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>>>Joining a new rural healthcare team | What you should know

Joining a new rural healthcare team | What you should know

You’re here! You’ve made it through your prevocational years, an advanced skill or two and now you’re ready to embark wholeheartedly on your career as a Rural Generalist! You’ve landed in town ready to make an impact and show your new community what an asset you are!

Transitioning to vocational training makes one thing become apparent very quickly; a successful rural and remote health service is only possible with a highly functional healthcare team. The tyranny of distance, limited resources, weird and wonderful pathologies and local healthcare delivery idiosyncrasies all mean that our jobs as Rural Generalists have distinct challenges that you don’t see within bigger regional centres.

No two communities are the same

The differences are even quite marked between each rural location; retrieval may be a straightforward road transfer in some places, or a six hour wait for the Royal Flying Doctors Service. Some towns provide full obstetric services and deliver multiple babies a day, whilst elsewhere, an imminent delivery is a major deviation from the norm. Learning to navigate your new community whilst remaining a respectful and valued team member is vital to your role.

What goes around, comes around

The allied health, administration, operational staff, nurses and Indigenous Health Workers around you have a wealth of skills, knowledge, and friendship to offer. As the newbie in town, it’s your responsibility to take the time to get to know your team. You need to recognise that like any good machine, all parts working together is what makes it run. So ask Sarah on the front desk how her day is going (and really mean it!)…. or bring pastries and coffee in when you’re working on a Saturday morning to share. Take the time to call James the podiatrist to pass on Mr Allen’s compliment about his diabetic foot work. The more you put in to fostering good relationships with your team, the more you (and your patients) will benefit in return.

 Respect your team’s strengths

Jane the admin officer is a guru with MBS item numbers and corrects your mistakes every time you submit Medicare paperwork (true story!). Trevor from the kitchen has an incredible memory, so he calls you to check if you wanted a diabetic diet for Mr Smith in bed 11 ‘because he had one last time, but you didn’t tick the box this time Doc…?’  (true story again…oops!). Sally the nurse has lived and worked in this community for 25 years and can tell you why Mr Clarke can’t be admitted to room 12 and you now must shuffle half the ward to accommodate him (his wife was palliated in that room 5 years ago- again, all true). Taking the time to identify your team’s strengths early will help you hit the ground running and deliver optimum patient care.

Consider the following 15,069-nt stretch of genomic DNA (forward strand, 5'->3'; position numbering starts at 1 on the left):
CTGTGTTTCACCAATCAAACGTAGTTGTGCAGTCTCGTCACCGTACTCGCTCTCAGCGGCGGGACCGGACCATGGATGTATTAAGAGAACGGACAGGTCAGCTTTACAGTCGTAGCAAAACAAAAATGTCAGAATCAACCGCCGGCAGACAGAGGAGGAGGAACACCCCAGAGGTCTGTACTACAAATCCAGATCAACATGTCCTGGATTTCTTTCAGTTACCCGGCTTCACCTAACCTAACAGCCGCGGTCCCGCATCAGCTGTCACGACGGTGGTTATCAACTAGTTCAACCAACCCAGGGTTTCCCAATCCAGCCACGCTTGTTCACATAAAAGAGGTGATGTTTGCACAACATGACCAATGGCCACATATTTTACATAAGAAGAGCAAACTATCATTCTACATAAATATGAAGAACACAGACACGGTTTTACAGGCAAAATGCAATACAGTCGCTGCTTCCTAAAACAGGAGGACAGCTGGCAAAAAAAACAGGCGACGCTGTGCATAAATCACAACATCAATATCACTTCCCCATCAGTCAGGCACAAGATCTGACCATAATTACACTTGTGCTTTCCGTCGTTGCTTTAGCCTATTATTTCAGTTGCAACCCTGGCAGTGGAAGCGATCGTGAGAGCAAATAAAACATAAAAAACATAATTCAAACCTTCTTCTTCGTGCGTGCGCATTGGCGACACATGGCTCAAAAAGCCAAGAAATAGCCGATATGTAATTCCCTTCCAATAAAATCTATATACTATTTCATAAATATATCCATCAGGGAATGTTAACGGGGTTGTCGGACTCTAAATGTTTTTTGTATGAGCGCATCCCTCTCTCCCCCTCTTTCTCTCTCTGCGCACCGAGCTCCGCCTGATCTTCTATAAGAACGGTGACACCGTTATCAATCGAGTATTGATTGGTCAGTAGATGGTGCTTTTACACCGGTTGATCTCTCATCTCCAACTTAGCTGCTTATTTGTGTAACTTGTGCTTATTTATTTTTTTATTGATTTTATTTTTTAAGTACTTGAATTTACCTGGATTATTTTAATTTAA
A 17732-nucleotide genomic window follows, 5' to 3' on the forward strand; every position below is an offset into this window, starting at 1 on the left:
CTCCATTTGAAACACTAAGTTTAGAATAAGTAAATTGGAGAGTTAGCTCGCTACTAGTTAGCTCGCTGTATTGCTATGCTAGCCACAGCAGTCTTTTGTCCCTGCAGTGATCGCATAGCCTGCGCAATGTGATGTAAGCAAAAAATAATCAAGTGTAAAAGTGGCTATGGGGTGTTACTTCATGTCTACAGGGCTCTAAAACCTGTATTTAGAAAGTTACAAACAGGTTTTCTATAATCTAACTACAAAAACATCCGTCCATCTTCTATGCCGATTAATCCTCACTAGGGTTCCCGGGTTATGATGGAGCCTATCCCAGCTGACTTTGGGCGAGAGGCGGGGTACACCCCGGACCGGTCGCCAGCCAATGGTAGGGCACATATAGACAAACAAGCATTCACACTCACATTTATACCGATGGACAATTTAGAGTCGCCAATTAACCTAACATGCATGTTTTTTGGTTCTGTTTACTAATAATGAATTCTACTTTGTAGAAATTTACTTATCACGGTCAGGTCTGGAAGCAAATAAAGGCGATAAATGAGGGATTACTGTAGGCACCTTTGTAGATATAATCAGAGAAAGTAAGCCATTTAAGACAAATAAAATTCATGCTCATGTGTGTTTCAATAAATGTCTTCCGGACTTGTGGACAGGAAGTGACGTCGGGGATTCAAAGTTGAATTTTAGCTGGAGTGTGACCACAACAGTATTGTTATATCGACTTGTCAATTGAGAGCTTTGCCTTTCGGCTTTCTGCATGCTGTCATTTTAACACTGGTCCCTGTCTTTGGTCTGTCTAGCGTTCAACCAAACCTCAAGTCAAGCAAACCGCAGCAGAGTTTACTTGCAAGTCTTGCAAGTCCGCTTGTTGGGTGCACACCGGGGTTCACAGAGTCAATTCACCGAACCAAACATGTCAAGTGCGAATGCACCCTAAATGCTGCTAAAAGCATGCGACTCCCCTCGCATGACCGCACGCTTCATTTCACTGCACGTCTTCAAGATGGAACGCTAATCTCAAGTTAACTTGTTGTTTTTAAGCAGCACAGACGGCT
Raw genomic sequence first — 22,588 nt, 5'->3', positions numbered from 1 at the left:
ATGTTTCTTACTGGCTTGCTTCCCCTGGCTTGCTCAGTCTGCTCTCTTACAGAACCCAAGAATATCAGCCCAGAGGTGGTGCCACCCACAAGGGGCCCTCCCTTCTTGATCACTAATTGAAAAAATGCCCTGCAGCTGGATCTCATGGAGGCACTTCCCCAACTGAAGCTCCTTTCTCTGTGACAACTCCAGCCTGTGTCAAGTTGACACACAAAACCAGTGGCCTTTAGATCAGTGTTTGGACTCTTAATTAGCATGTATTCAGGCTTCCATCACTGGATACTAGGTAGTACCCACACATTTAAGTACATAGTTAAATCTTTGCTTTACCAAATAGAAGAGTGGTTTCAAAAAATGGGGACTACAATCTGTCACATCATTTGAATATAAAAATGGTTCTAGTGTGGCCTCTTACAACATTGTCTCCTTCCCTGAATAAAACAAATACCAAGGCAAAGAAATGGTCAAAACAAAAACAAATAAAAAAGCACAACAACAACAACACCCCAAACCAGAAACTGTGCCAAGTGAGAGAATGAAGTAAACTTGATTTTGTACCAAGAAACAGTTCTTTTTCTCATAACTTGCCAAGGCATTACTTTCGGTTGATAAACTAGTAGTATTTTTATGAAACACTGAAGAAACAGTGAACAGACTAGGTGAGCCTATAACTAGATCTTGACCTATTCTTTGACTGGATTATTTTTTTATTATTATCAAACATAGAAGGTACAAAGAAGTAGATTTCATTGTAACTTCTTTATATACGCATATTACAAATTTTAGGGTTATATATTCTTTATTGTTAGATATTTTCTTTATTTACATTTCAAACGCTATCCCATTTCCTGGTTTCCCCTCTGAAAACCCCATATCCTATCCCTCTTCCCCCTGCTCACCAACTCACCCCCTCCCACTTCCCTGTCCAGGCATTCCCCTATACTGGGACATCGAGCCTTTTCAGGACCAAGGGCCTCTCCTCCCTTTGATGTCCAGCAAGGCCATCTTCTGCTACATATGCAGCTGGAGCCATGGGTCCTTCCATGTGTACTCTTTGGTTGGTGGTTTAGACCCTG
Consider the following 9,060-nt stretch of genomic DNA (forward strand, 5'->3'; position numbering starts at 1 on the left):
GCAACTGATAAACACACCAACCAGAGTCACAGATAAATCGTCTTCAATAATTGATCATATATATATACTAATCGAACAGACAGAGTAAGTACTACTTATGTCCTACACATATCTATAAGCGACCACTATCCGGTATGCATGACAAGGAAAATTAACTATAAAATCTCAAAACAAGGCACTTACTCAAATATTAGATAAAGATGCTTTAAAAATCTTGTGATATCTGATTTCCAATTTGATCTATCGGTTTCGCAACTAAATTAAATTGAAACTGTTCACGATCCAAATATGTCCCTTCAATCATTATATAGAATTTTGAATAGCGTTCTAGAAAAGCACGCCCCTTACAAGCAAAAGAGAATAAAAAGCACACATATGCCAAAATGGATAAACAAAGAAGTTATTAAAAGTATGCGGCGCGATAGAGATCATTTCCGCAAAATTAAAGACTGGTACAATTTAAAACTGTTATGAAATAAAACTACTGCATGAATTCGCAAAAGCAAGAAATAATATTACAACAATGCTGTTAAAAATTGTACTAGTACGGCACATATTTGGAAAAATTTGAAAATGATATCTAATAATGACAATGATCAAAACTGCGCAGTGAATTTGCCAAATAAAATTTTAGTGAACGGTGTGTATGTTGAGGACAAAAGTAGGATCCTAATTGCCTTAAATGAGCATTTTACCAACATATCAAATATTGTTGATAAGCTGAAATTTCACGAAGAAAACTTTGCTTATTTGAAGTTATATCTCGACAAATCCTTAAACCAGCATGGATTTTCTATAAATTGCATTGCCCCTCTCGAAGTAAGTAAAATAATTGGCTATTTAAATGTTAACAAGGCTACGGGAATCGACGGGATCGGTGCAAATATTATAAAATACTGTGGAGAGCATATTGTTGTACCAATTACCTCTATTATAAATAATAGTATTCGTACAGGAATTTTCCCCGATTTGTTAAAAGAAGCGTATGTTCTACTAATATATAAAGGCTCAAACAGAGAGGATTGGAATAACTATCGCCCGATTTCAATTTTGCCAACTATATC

When the going gets tough…

Your new team will be your source of support and your greatest allies in caring for your community (and yourself), especially in tough times. From personal experience; the nurses on night duty who sat and listened to me go over my diagnostic process to make sure I haven’t missed that ‘one’ thing, the kitchen staff coming on at 6am who offered me a cup of coffee and smile, and the administration officer who grabbed me something to eat before the day started again have been worth their weight in gold.

Keep your head

It is natural that you will want to prove your abilities and do your very best in your new team. Occasionally you’ll disagree with your colleagues and may step on your team members’ toes. Take the opportunity to work through your decisions and reasoning when this happens. Most times these situations are just misunderstandings or missed information. There is no need to play the ‘doctor’ card and doing so may damage the rapport you’re trying to establish with your team. Use these situations as an opportunity to fine tune your communication skills to get the best outcome possible.

Consciously build your reputation

You need to remember that in your role as a Rural Generalist you will be looked upon as a leader within your practice or hospital and the general community. This is a privilege that must be earned. It can be very easy to lose the respect of those you work with if you come into a new practice or hospital with a chip on your shoulder and a sense of entitlement. Embrace your new team and your role within it; the rewards will be great and you may even learn a thing or two (or 1000!).

Final thoughts

I can honestly say that my years working in small rural communities within a multidisciplinary team have been the most rewarding and enjoyable of my career so far. The comradery and deep friendships make Rural Generalist practice even more rewarding. Embrace the new stage of training and the unique rural or remote community you’re in; and they’ll embrace you right back.

Prue Wallin | Rural Generalist Trainee Advisor

Dec 13th 2018| Blog, |